Published: June 3, 2013
Q. When you get a joint replacement, like a knee or hip, how exactly is the muscle attached to the artificial implant?
A. Ordinarily, “no muscle attaches to any hip or knee implant,” said Dr. Mathias P. Bostrom, a joint replacement surgeon who is director of the orthopedic residency program at the Hospital for Special Surgery in Manhattan. In general, he said, the only human tissue that adheres to an implanted joint is bone, which does it quite well.
The link is made either with cement or directly to the bone. When the connection is direct, the bone-producing cells grow new material that forms a bond with the implant, a process called osseointegration.
“A lot of knee implants use a kind of cement, really more of a grout, that fixes to the bone itself,” Dr. Bostrom said. “It is an acrylic, similar to Plexiglas, called PMMA, for polymethyl methacrylate.”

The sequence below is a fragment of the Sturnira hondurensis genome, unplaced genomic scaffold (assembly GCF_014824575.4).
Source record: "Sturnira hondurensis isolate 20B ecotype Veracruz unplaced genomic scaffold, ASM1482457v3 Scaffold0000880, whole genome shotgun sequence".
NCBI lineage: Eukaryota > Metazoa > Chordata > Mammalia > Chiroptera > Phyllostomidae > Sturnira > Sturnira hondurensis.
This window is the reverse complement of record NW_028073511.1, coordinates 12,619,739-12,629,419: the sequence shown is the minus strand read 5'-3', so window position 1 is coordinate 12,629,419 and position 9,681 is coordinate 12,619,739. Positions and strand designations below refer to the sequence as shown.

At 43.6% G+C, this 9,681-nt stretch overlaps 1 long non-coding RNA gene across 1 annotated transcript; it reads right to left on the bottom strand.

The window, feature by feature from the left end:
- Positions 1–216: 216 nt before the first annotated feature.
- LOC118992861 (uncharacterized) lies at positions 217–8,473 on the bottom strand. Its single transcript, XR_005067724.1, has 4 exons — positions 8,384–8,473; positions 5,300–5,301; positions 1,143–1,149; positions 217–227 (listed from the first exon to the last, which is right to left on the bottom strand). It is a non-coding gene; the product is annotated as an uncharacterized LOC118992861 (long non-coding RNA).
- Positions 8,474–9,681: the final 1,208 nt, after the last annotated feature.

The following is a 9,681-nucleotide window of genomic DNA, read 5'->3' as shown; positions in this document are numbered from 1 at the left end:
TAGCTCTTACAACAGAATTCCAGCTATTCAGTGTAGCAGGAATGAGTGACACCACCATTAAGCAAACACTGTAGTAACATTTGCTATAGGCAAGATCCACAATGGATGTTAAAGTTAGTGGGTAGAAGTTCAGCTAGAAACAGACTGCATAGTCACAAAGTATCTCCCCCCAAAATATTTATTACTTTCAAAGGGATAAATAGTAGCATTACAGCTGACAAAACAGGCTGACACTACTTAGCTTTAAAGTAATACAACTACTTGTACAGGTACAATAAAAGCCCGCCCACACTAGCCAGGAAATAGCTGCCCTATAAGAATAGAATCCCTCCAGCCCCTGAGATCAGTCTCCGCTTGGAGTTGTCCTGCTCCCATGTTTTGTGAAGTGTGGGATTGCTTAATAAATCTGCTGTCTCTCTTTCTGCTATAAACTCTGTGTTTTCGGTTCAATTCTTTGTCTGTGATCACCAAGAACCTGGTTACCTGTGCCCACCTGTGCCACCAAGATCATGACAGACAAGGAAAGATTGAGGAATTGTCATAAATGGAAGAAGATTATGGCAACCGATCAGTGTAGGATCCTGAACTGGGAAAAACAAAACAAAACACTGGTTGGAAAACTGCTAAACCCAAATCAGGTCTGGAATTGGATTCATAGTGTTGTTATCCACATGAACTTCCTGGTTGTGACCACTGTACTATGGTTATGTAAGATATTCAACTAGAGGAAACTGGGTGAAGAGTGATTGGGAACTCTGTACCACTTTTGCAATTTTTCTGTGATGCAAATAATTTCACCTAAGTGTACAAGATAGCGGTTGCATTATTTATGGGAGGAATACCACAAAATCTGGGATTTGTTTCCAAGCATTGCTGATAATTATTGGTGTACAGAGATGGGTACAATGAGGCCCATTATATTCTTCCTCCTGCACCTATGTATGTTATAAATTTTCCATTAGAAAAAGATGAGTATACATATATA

In the case of a tumor prosthesis for a bone like the femur — in which a lot of bone is removed and large segments are replaced with metal — there may be some linkage of muscle and tendon to implant, he said.
In most joint implants, however, the muscle is still attached to the bone via the tendon, and the surgeon especially tries to avoid detaching any muscle insertion in the hip or knee.
“We want the tendon’s attachment to the bone to be intact,” Dr. Bostrom said.